The American bass-baritone, conductor, stage director and teacher, Andrew Walker Schultze, is well known as an interpreter of the standard opera/oratorio repertoire and as a specialist in the performance of early music. He has sung throughout the USA and Europe including appearances with the Chicago Lyric Opera, Pittsburgh Opera Theater and the Syracuse, Kansas City and Indianapolis Operas. and has appeared in concert at Chicago’s Symphony Center, Millennium Park and Harris Theater, at Carnegie Hall, the Kennedy Center and at Milan’s La Scala Opera House. His cast of characters includes villains, heroes and buffoons in operas by Abbatini, Giovanni Battista Pergolesi, Mozart, Rossini, Donizetti, Charles Gounod, Engelbert Humperdinck and Puccini, as well as concert works spanning from the medieval Carmina Burana to Orff’s 20th century masterwork. He has sung with the Chicago Lyric Opera, DuPage Opera Theater, Sacramento Opera, Pittsburgh Opera Theater and the Syracuse and Indianapolis Operas. He has appeared in concert at Chicago’s Symphony Center and Harris Theater, at Carnegie Hall, the Kennedy Center, in Vienna, Venice, Vilnius, Paris, Lisbon, Rome, Prague, Berlin, Barcelona, Zürich and at Milan's La Scala Opera.
In 1988, Andrew Schultze took over the artistic direction of the early music ensemble Ars Musica Chicago and began to explore repertoire from other musical periods. He has led the ensemble in performances of music from the 12th through the 18th centuries. In 2004-2005 season, for example, he presented the ensemble in concerts of Italian Medieval Music, Italian Baroque Music, Music by Black composers from The Age of Slavery and Baroque works from Spain and Mexico. In the spring of 2006, following many years of dedicated service, Andrew Schultze retired as Music Director. He is also the founder and director of Chicago Syntagma Musicum. In 2004-2005 season, he conducted this ensemble in an all Antonio Vivaldi program (including the famous Gloria). As an early music specialist, he has been a longtime member of Vienna’s Clemencic Consort and Innsbruck’s Affetti Musicali. In addition, he is member of the Grant Park Symphony Chorus.|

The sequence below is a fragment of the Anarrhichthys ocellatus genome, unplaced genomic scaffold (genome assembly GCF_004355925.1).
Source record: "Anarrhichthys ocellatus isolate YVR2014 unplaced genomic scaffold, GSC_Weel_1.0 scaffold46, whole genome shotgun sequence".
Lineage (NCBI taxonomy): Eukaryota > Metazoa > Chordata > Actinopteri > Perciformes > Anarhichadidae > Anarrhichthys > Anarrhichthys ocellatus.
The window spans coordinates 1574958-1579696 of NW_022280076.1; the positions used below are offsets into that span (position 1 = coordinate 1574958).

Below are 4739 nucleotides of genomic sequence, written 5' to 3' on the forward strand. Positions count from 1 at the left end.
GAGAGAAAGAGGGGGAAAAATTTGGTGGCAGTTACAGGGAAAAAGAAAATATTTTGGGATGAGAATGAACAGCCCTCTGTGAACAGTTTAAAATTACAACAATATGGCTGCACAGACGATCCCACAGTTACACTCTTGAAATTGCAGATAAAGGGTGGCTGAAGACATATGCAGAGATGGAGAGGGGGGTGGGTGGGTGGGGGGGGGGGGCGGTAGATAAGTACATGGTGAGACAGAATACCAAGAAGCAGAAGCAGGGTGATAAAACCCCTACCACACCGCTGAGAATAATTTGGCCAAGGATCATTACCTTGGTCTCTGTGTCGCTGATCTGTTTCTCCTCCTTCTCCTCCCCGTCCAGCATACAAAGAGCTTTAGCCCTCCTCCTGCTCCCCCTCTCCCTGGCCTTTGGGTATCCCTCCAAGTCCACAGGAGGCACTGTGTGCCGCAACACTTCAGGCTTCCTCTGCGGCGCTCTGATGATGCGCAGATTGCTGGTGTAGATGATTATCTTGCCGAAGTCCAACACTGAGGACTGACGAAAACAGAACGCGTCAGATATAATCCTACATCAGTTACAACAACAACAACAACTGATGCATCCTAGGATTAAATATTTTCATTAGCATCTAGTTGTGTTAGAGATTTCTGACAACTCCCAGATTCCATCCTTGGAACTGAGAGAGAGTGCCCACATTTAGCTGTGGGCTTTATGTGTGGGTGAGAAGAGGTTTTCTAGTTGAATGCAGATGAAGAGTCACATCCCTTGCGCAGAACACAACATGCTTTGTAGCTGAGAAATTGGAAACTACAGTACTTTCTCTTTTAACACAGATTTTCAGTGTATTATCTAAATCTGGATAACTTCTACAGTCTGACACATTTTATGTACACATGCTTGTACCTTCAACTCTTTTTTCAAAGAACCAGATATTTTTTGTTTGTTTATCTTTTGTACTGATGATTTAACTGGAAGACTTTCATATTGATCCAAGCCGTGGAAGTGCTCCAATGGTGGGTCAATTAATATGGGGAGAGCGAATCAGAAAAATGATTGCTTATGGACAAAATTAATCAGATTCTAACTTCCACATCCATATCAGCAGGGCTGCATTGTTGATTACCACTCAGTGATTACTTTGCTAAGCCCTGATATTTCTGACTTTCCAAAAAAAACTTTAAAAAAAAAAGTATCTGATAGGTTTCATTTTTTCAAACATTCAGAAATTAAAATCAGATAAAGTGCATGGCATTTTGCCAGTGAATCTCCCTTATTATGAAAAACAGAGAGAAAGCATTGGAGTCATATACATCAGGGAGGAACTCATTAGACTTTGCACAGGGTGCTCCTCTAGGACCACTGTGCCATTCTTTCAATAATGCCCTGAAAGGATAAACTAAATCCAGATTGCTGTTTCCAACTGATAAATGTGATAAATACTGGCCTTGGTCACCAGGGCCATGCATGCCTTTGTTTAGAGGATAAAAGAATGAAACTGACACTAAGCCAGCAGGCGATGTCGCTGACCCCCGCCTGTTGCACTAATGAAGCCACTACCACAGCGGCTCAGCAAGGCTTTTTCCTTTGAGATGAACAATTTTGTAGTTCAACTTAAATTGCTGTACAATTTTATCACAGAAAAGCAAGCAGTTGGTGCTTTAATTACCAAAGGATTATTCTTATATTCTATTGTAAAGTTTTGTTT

His performances have been broadcast on television and radio in Europe and in the USA. Andrew Schultze has produced concert events for the Spertus Institute, Chicago Humanities Festival, Ars Musica Chicago, Chicago Syntagma Musicum, Michigan Festival of Sacred Music, the Center for Black Music Research and the University of Chicago.
Recent engagements (as of 2013) include performances of J.S. Bach’s St. John Passion (BWV 245) and St. Matthew Passion (BWV 244), Cantatas BWV 39, BWV 56, BWV 80, BWV 120, and Magnificat (BWV 243), George Frideric Handel’s Dixit Dominus, Johannes Brahms’ Requiem, Bloch’s Sacred Service, concerts of Russian songs by Mussorgsky and Igor Stravinsky, sacred music by the Bach family, Jewish music from Baroque Italy, and Schubert opera arias.
Andrew Schultze is a member of the voice faculty of Columbia College, the University of Chicago and vocal instructor at the International Seminar for Early Music at Zell an der Pram in Austria (summer 2008). He holds positions as bass soloist at the University of Chicago’s Rockefeller Chapel and at Chicago Sinai Congregation. He has presented master-classes and participated in early music workshops and conferences, including presentations for The Society for Seventeenth Century Music, Innsbrucker Musikpaedagogik-Institut, Ars Musica Chicago, Vienna Baroque Ensemble, American Recorder Society, West Virginia University, University of Pittsburgh, Roosevelt University, Elmhurst College, University of Indiana at Terre Haute, University of Chicago and and the Chicago Humanities Festival. His article "Performing Amarilli Mia Bella" was published in the National Association of Teachers of Singing' Journal of Singing in the January/February 2000 issue.